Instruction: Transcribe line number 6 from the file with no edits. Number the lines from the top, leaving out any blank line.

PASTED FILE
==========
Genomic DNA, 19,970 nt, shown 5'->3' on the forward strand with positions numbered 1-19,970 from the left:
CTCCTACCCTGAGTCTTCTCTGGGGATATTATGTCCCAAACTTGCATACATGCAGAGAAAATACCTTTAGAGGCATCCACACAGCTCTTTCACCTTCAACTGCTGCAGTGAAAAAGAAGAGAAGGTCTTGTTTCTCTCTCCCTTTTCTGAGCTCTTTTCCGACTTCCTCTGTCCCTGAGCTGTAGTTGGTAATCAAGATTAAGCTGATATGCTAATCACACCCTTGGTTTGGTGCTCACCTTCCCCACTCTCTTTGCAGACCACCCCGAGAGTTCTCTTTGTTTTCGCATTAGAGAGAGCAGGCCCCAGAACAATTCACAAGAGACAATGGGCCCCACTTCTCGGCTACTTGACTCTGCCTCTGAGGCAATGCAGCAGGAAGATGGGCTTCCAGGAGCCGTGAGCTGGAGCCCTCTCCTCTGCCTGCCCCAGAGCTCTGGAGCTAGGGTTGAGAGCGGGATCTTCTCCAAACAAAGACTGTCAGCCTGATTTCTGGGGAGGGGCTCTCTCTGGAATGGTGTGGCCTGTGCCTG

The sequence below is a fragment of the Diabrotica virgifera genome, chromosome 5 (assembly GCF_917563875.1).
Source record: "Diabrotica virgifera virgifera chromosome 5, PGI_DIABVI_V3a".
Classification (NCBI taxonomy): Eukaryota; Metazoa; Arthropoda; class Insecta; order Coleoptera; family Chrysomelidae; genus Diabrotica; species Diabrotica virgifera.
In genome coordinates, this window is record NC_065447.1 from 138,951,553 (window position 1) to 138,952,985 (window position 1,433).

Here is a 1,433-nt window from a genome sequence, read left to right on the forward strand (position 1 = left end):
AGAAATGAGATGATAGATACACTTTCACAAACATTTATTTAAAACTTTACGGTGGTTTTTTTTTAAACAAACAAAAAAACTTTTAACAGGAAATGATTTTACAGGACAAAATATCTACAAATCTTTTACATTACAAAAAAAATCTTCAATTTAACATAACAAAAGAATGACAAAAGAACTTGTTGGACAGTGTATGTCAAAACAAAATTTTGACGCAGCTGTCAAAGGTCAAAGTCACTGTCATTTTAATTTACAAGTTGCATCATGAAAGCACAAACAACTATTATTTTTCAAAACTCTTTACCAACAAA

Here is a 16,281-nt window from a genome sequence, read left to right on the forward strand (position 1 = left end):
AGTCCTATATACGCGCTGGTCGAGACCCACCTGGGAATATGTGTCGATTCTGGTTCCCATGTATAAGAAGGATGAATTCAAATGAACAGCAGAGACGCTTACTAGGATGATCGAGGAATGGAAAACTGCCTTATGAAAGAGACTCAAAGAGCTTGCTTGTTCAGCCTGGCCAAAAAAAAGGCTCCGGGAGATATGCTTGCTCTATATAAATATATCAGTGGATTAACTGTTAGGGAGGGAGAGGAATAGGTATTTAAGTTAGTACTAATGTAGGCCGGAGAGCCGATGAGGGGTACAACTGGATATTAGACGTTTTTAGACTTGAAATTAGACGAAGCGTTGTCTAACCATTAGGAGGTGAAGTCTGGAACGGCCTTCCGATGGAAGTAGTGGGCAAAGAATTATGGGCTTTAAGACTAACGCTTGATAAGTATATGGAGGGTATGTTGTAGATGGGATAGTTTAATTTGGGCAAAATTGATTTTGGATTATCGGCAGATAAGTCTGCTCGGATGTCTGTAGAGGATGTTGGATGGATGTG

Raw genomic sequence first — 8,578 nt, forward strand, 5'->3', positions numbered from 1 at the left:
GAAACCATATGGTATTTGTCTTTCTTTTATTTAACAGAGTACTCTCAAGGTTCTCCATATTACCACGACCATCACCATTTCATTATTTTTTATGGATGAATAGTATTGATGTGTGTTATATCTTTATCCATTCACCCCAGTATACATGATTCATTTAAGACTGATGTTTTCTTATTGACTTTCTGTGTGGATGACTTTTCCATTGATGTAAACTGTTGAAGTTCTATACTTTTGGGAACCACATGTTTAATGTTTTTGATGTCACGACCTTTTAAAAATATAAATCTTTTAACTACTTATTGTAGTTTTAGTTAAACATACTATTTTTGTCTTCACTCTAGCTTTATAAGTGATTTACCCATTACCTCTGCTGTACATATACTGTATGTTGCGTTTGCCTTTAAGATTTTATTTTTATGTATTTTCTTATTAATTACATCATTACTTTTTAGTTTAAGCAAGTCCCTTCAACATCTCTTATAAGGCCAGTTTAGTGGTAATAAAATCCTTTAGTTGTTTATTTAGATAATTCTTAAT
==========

In genome coordinates, this window is record NC_065447.1 from 138,951,553 (window position 1) to 138,952,985 (window position 1,433).